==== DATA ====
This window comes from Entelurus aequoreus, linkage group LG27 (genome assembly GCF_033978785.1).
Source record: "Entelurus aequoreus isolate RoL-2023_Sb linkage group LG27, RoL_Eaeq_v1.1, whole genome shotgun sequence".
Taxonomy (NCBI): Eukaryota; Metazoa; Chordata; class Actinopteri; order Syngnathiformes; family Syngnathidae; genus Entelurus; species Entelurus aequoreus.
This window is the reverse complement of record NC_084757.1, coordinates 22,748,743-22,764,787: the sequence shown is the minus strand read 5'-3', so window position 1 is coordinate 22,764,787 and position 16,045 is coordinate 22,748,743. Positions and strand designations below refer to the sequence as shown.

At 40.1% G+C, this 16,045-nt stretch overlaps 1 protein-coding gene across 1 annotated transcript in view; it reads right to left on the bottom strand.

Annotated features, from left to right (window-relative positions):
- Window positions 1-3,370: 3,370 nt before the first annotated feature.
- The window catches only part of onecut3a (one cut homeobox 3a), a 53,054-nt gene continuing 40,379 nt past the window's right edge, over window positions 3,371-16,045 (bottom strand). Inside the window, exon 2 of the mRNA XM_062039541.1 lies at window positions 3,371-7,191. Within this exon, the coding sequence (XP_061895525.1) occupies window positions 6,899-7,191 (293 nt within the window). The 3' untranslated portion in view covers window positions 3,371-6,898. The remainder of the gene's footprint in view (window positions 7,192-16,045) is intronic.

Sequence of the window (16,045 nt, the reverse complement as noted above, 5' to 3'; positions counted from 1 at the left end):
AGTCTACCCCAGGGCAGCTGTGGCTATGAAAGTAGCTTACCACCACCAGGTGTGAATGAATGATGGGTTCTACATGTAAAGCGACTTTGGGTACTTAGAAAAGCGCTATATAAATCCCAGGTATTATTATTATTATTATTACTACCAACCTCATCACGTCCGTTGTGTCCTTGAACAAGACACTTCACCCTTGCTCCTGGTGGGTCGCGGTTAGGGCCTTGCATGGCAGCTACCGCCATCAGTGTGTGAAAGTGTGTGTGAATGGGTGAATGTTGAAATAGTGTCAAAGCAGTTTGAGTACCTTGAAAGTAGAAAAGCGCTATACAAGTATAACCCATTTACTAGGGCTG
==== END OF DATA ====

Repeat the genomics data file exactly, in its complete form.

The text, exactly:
This window comes from Entelurus aequoreus, linkage group LG27 (genome assembly GCF_033978785.1).
Source record: "Entelurus aequoreus isolate RoL-2023_Sb linkage group LG27, RoL_Eaeq_v1.1, whole genome shotgun sequence".
Taxonomy (NCBI): Eukaryota; Metazoa; Chordata; class Actinopteri; order Syngnathiformes; family Syngnathidae; genus Entelurus; species Entelurus aequoreus.
This window is the reverse complement of record NC_084757.1, coordinates 22,748,743-22,764,787: the sequence shown is the minus strand read 5'-3', so window position 1 is coordinate 22,764,787 and position 16,045 is coordinate 22,748,743. Positions and strand designations below refer to the sequence as shown.

At 40.1% G+C, this 16,045-nt stretch overlaps 1 protein-coding gene across 1 annotated transcript in view; it reads right to left on the bottom strand.

Annotated features, from left to right (window-relative positions):
- Window positions 1-3,370: 3,370 nt before the first annotated feature.
- The window catches only part of onecut3a (one cut homeobox 3a), a 53,054-nt gene continuing 40,379 nt past the window's right edge, over window positions 3,371-16,045 (bottom strand). Inside the window, exon 2 of the mRNA XM_062039541.1 lies at window positions 3,371-7,191. Within this exon, the coding sequence (XP_061895525.1) occupies window positions 6,899-7,191 (293 nt within the window). The 3' untranslated portion in view covers window positions 3,371-6,898. The remainder of the gene's footprint in view (window positions 7,192-16,045) is intronic.

Sequence of the window (16,045 nt, the reverse complement as noted above, 5' to 3'; positions counted from 1 at the left end):
AGTCTACCCCAGGGCAGCTGTGGCTATGAAAGTAGCTTACCACCACCAGGTGTGAATGAATGATGGGTTCTACATGTAAAGCGACTTTGGGTACTTAGAAAAGCGCTATATAAATCCCAGGTATTATTATTATTATTATTACTACCAACCTCATCACGTCCGTTGTGTCCTTGAACAAGACACTTCACCCTTGCTCCTGGTGGGTCGCGGTTAGGGCCTTGCATGGCAGCTACCGCCATCAGTGTGTGAAAGTGTGTGTGAATGGGTGAATGTTGAAATAGTGTCAAAGCAGTTTGAGTACCTTGAAAGTAGAAAAGCGCTATACAAGTATAACCCATTTACTAGGGCTG